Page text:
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Sun, Sea and the Perfect Fabada – Gijón, Asturias.

When it comes to last-minute weekend trips, it’s often best to throw caution to the wind. Ignoring the stack of work due in for Monday, and the fact that I had only just met my travel companions, I loaded my rucksack and headed off to the Plaza Mayor. As much as I loved Salamanca, I was itching to get out and explore another part of Spain.

At the plaza I met up with three others from our Spanish grammar class, and with suitcases zipping along the cobblestones we trekked towards the bus station, where the rest of the group was waiting. Our destination was the Principality of Asturias: land of Celts, cider and quite possibly the best dairy products on the peninsula.

Like the rest of northern Spain, winter in Asturias usually means overcast skies with plenty of rain. But that weekend the sun shone with a warmth that recalled the late days of summer. Though we were based in Oviedo, we took the advice of the hotel and spent much of Saturday in the nearby port city of Gijón. And for a 20-30 minute bus ride, the destination was a real gem.

The best way I can describe Gijón is as an unpretentious and handsome city that has a little bit of everything: concrete towers jammed up against brightly painted townhouses, monumental industrial structures, a lovely seaside promenade, and several beaches to boot.

Sandwiched between the recreational port and the Bay of San Lorenzo lies the old town, a jumble of colours, roof tiles and dignified stone façades. At Marqués Square we stumbled across the emblem of the city – a monument to Don Pelayo, the Asturian King who led a successful revolt against the 8th century Islamic occupation. Having defeated the Moors at the Battle of Covadonga (722), he established the first Christian kingdom in Iberia after the Moorish conquest, laying the foundation for the 800 year-long Reconquista.

Within kicking distance of the monument an inviting stone archway beckons us into the Plaza Mayor. It is lunchtime but all is quiet, save a bar and restaurant where groups of people are crowding around the entrance with beers in hand.

Beyond Gijón’s understated city hall, the street opens up to a sweeping promenade leading right around the Bay of San Lorenzo. In the glorious 20-degree weather we stopped to watch the incoming waves as they foam beneath the solid stone balustrades and white-washed lampposts. It’s said that the Bay of Biscay has some of the Atlantic’s nastiest winter storms, so that explained the sheer power of the churning surf.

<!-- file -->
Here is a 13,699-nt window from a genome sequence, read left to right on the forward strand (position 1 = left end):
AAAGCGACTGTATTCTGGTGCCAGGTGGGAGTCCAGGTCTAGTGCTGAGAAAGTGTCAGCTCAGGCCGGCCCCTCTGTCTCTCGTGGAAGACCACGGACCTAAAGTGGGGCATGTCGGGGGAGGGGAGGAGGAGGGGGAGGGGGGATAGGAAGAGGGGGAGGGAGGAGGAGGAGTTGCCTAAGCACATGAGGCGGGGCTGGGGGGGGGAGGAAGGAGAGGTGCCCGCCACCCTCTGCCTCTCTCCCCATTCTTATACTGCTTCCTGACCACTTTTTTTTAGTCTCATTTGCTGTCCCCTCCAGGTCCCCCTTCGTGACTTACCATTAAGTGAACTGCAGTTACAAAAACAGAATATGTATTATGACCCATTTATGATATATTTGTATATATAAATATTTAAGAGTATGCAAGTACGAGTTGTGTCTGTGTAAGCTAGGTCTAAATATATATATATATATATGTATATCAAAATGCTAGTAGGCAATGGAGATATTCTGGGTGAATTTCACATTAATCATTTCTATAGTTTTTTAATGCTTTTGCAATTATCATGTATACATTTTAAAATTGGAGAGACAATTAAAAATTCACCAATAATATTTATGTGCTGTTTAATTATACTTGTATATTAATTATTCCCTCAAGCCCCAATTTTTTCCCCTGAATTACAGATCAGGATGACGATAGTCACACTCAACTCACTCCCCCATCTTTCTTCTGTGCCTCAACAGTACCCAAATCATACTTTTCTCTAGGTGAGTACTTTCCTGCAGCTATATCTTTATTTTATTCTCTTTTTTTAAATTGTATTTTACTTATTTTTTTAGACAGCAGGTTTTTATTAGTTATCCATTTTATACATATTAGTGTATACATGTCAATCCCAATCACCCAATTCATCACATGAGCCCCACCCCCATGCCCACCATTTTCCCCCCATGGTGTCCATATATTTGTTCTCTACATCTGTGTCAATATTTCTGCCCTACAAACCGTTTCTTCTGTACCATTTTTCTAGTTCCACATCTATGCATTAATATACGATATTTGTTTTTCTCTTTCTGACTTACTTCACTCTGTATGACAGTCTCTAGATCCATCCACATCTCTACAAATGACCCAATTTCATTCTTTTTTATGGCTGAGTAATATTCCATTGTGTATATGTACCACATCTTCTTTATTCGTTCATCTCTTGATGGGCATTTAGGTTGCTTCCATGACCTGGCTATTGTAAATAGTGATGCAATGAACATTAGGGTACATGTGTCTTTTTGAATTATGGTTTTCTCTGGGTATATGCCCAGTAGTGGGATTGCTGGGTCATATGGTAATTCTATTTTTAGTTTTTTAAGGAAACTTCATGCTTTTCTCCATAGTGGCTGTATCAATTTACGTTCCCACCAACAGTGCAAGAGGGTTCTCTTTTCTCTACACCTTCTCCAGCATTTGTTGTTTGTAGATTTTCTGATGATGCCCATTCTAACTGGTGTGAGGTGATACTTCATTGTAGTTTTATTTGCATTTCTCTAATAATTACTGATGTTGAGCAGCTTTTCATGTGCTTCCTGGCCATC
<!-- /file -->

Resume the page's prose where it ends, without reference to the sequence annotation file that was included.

Like many of Spain’s major cities, Gijón was once a Roman town. It’s not terribly obvious, but there are a couple of indications by San Lorenzo Bay, not least the archeological remnants of the baths and a commemorative statue of Emperor Augustus. In front of the Church of San Pedro a plaque marks the end of the Ruta de La Plata, an ancient north-south route built to connect the cities of Emerita Augusta (present-day Mérida) and Asturica Augusta (Astorga).

Passing the Royal Club of Regattas and its seaside pool – the city’s first – we hiked up a windswept headland, the Cerro de Santa Catalina, home to a sprinkling of curious sculptures and a 20th century coastal battery. Fitted out with bunkers and magazines, this fortress was used for military exercises until 1989, when it was converted into a public park.

By the time we finished our walking tour it was just after 4 in the afternoon and we were starving. With tired feet and hunger pangs all around, the plan was to wander down to the old port in search of food, but we ended up getting distracted by a ship-like playground and the ruins of the 17th century fort. Thankfully for us, they did a magnificent 4-course menú del día at the restaurant Las Ballenas (“The Whales”) for only 15 euros.

For starters I decided to have the mysterious zamburiñas, which turned out to be succulent small scallops, cooked with a white wine sauce inside their shells. After that came the first main course – a steaming plate of Fabada Asturiana. Made with large white beans, chorizo, pork shoulder and morcilla (black pudding), Fabada is a rich stew and a source of pride for many Asturians.

Having polished off my delicious and deceptively large fabada, I was faced with the prospect of eating a plate of grilled chipirones (small squid) served with potato, followed by profiteroles doused in cream and chocolate sauce.

We had no idea at first, but the menú del diá included free-flowing drinks. Between the 9 of us we shared 2 bottles of red wine, 2 large bottles of water and as many as 4 or 5 fizzy gaseosas – a cross between sparkling water and 7-Up. And the icing on the cake? We had the ingredients to make Tinto de Verano, my favourite drink ever since I discovered it in Madrid last June.

By the light of the setting sun we tottered out of Las Ballenas, feeling bloated but ultimately satisfied – with the food, the day’s events and Gijón itself. Within the matter of a long afternoon, we had fallen for its Asturian charms.

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